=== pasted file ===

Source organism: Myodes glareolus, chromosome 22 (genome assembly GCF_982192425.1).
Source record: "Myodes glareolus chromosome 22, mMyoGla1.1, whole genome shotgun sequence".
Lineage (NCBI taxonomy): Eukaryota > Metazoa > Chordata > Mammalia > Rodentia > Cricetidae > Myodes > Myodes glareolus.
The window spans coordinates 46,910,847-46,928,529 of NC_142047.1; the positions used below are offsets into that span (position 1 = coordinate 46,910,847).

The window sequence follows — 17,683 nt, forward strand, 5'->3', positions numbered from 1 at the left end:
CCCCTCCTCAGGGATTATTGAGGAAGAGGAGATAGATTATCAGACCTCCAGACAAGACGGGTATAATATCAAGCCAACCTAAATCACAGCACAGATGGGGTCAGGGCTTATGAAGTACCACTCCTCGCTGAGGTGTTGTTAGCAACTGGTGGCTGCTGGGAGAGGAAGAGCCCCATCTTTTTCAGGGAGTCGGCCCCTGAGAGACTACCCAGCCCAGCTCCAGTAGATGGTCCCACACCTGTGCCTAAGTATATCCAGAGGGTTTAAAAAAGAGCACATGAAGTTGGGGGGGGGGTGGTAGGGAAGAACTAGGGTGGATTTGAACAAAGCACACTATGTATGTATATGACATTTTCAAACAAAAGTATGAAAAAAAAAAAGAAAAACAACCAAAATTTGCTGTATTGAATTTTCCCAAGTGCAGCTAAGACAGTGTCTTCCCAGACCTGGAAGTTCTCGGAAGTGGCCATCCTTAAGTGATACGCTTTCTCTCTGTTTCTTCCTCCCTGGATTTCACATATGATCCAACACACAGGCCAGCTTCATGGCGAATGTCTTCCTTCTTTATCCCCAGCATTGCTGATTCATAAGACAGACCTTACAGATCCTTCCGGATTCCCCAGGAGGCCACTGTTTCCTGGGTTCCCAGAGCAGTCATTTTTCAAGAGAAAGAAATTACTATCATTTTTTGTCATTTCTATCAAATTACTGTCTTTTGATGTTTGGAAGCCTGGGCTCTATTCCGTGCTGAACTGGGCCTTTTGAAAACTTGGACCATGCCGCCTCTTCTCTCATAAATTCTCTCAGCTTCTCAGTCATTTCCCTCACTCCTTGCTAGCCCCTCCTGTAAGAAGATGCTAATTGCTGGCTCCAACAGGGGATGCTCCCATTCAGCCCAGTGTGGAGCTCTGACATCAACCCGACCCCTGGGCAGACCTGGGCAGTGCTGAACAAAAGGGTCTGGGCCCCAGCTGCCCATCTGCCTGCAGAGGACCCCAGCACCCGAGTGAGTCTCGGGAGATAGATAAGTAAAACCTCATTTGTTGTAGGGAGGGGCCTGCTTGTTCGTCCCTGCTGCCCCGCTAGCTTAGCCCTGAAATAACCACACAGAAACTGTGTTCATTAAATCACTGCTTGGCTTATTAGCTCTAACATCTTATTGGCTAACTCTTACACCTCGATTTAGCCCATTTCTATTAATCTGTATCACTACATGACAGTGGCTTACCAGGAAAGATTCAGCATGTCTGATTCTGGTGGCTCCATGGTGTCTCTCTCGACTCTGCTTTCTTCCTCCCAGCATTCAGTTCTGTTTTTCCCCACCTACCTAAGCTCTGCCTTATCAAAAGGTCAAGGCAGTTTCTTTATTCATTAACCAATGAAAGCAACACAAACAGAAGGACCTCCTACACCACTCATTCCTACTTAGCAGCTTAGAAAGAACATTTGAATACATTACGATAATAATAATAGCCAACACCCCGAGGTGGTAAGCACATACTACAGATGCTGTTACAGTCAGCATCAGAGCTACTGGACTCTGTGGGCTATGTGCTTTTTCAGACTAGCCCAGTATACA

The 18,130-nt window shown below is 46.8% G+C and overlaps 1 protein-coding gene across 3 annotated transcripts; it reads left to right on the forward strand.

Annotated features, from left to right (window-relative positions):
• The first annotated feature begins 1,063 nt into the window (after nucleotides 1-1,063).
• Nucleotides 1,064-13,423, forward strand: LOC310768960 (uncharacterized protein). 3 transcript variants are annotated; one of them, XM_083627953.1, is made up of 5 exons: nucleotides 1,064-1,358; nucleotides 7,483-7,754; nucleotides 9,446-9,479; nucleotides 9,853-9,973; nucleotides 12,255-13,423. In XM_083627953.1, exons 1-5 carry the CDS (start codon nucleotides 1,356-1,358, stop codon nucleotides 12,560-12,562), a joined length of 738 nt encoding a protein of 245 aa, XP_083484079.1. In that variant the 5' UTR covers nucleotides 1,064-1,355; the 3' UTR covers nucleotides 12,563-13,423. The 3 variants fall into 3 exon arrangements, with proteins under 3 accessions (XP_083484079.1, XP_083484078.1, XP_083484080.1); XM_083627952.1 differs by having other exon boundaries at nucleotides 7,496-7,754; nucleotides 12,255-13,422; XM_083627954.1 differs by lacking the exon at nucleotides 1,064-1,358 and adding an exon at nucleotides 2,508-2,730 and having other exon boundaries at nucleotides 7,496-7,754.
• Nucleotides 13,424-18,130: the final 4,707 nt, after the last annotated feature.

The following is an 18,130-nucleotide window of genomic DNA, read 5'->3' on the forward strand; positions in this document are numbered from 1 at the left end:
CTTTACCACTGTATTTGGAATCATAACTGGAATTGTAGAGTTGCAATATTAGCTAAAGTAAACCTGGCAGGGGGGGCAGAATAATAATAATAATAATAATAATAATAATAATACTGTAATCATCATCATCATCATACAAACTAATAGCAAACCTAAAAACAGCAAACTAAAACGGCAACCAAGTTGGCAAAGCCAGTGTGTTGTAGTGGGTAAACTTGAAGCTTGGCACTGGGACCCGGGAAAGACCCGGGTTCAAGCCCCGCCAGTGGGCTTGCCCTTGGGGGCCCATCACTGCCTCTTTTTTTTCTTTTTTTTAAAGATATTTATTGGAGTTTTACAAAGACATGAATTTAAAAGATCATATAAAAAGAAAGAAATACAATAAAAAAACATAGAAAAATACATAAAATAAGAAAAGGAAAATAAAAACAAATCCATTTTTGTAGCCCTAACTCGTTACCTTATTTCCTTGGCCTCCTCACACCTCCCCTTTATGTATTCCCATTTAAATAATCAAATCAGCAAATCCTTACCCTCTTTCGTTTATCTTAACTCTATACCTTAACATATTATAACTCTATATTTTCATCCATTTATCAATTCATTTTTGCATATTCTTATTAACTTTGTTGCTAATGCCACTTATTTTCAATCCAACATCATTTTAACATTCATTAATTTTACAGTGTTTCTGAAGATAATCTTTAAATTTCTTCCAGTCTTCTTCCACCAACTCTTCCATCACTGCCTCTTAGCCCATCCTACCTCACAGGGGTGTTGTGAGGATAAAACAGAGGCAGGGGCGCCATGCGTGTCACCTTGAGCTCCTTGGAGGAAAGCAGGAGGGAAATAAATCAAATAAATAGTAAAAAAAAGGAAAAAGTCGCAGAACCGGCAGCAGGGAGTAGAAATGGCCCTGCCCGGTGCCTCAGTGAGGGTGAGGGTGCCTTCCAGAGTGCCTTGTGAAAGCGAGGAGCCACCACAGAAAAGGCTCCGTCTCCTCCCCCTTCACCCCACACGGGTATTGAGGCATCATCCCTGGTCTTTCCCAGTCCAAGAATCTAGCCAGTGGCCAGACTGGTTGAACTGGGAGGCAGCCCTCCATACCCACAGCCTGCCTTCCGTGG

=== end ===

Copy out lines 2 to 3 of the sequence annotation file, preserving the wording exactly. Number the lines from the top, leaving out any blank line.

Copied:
Source record: "Myodes glareolus chromosome 22, mMyoGla1.1, whole genome shotgun sequence".
Lineage (NCBI taxonomy): Eukaryota > Metazoa > Chordata > Mammalia > Rodentia > Cricetidae > Myodes > Myodes glareolus.